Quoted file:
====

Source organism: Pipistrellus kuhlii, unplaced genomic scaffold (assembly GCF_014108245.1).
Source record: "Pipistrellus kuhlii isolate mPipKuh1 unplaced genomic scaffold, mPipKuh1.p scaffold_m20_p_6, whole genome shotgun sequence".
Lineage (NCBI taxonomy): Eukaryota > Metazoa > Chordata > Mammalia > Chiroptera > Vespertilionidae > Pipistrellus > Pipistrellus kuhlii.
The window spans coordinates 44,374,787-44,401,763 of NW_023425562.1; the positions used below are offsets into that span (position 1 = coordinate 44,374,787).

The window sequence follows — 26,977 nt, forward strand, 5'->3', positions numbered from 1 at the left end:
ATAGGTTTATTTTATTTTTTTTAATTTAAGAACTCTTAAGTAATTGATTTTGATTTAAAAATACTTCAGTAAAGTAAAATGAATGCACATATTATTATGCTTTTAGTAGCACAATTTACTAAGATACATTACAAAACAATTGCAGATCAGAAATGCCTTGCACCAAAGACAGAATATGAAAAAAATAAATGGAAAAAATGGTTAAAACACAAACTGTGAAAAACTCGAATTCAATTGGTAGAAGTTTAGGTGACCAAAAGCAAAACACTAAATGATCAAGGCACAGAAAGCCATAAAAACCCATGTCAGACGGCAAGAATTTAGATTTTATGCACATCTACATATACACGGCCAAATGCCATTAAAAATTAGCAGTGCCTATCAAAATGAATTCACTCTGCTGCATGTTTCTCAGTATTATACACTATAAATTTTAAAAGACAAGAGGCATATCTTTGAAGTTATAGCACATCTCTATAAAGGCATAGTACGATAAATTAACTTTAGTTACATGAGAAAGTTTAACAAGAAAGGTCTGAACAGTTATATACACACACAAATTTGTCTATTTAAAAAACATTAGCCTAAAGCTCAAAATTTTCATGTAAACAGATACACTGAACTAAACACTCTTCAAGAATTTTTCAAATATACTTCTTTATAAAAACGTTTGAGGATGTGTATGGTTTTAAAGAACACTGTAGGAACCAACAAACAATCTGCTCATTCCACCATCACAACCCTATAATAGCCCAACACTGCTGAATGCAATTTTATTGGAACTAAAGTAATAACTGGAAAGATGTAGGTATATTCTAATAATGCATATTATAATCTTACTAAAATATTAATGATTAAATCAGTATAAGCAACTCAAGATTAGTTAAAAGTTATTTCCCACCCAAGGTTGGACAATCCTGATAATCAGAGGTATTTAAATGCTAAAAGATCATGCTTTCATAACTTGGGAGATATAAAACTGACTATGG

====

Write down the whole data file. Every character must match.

Source organism: Pipistrellus kuhlii, unplaced genomic scaffold (assembly GCF_014108245.1).
Source record: "Pipistrellus kuhlii isolate mPipKuh1 unplaced genomic scaffold, mPipKuh1.p scaffold_m20_p_6, whole genome shotgun sequence".
Lineage (NCBI taxonomy): Eukaryota > Metazoa > Chordata > Mammalia > Chiroptera > Vespertilionidae > Pipistrellus > Pipistrellus kuhlii.
The window spans coordinates 44,374,787-44,401,763 of NW_023425562.1; the positions used below are offsets into that span (position 1 = coordinate 44,374,787).

The window sequence follows — 26,977 nt, forward strand, 5'->3', positions numbered from 1 at the left end:
ATAGGTTTATTTTATTTTTTTTAATTTAAGAACTCTTAAGTAATTGATTTTGATTTAAAAATACTTCAGTAAAGTAAAATGAATGCACATATTATTATGCTTTTAGTAGCACAATTTACTAAGATACATTACAAAACAATTGCAGATCAGAAATGCCTTGCACCAAAGACAGAATATGAAAAAAATAAATGGAAAAAATGGTTAAAACACAAACTGTGAAAAACTCGAATTCAATTGGTAGAAGTTTAGGTGACCAAAAGCAAAACACTAAATGATCAAGGCACAGAAAGCCATAAAAACCCATGTCAGACGGCAAGAATTTAGATTTTATGCACATCTACATATACACGGCCAAATGCCATTAAAAATTAGCAGTGCCTATCAAAATGAATTCACTCTGCTGCATGTTTCTCAGTATTATACACTATAAATTTTAAAAGACAAGAGGCATATCTTTGAAGTTATAGCACATCTCTATAAAGGCATAGTACGATAAATTAACTTTAGTTACATGAGAAAGTTTAACAAGAAAGGTCTGAACAGTTATATACACACACAAATTTGTCTATTTAAAAAACATTAGCCTAAAGCTCAAAATTTTCATGTAAACAGATACACTGAACTAAACACTCTTCAAGAATTTTTCAAATATACTTCTTTATAAAAACGTTTGAGGATGTGTATGGTTTTAAAGAACACTGTAGGAACCAACAAACAATCTGCTCATTCCACCATCACAACCCTATAATAGCCCAACACTGCTGAATGCAATTTTATTGGAACTAAAGTAATAACTGGAAAGATGTAGGTATATTCTAATAATGCATATTATAATCTTACTAAAATATTAATGATTAAATCAGTATAAGCAACTCAAGATTAGTTAAAAGTTATTTCCCACCCAAGGTTGGACAATCCTGATAATCAGAGGTATTTAAATGCTAAAAGATCATGCTTTCATAACTTGGGAGATATAAAACTGACTATGG